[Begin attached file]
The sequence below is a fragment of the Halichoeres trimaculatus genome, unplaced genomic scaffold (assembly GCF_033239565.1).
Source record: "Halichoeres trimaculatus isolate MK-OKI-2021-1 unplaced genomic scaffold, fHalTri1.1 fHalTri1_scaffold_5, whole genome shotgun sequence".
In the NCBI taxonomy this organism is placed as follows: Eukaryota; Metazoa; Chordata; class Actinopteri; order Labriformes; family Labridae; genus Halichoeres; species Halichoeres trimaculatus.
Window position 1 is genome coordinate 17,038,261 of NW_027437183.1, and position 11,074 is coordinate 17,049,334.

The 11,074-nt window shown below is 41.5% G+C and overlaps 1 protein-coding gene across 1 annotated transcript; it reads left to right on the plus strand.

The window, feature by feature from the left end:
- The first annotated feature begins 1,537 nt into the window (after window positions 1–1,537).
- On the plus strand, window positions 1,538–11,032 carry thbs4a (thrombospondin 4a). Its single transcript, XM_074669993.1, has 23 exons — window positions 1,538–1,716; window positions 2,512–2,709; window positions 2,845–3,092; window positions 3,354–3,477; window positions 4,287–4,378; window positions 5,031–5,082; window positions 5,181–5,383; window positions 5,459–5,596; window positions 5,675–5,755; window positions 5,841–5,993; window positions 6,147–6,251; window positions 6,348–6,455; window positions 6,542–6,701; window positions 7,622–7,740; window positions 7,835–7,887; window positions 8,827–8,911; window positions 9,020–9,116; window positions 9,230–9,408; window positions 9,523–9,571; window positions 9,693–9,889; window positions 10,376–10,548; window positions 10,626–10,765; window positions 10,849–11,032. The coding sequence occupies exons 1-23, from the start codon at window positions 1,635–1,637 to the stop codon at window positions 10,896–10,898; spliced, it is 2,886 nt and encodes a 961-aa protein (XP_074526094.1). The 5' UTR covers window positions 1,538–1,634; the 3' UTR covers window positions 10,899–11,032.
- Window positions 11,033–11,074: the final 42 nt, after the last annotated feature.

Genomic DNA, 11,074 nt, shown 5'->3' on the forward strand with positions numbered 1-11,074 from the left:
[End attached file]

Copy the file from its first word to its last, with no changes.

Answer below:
The sequence below is a fragment of the Halichoeres trimaculatus genome, unplaced genomic scaffold (assembly GCF_033239565.1).
Source record: "Halichoeres trimaculatus isolate MK-OKI-2021-1 unplaced genomic scaffold, fHalTri1.1 fHalTri1_scaffold_5, whole genome shotgun sequence".
In the NCBI taxonomy this organism is placed as follows: Eukaryota; Metazoa; Chordata; class Actinopteri; order Labriformes; family Labridae; genus Halichoeres; species Halichoeres trimaculatus.
Window position 1 is genome coordinate 17,038,261 of NW_027437183.1, and position 11,074 is coordinate 17,049,334.

The 11,074-nt window shown below is 41.5% G+C and overlaps 1 protein-coding gene across 1 annotated transcript; it reads left to right on the plus strand.

The window, feature by feature from the left end:
- The first annotated feature begins 1,537 nt into the window (after window positions 1–1,537).
- On the plus strand, window positions 1,538–11,032 carry thbs4a (thrombospondin 4a). Its single transcript, XM_074669993.1, has 23 exons — window positions 1,538–1,716; window positions 2,512–2,709; window positions 2,845–3,092; window positions 3,354–3,477; window positions 4,287–4,378; window positions 5,031–5,082; window positions 5,181–5,383; window positions 5,459–5,596; window positions 5,675–5,755; window positions 5,841–5,993; window positions 6,147–6,251; window positions 6,348–6,455; window positions 6,542–6,701; window positions 7,622–7,740; window positions 7,835–7,887; window positions 8,827–8,911; window positions 9,020–9,116; window positions 9,230–9,408; window positions 9,523–9,571; window positions 9,693–9,889; window positions 10,376–10,548; window positions 10,626–10,765; window positions 10,849–11,032. The coding sequence occupies exons 1-23, from the start codon at window positions 1,635–1,637 to the stop codon at window positions 10,896–10,898; spliced, it is 2,886 nt and encodes a 961-aa protein (XP_074526094.1). The 5' UTR covers window positions 1,538–1,634; the 3' UTR covers window positions 10,899–11,032.
- Window positions 11,033–11,074: the final 42 nt, after the last annotated feature.

Genomic DNA, 11,074 nt, shown 5'->3' on the forward strand with positions numbered 1-11,074 from the left: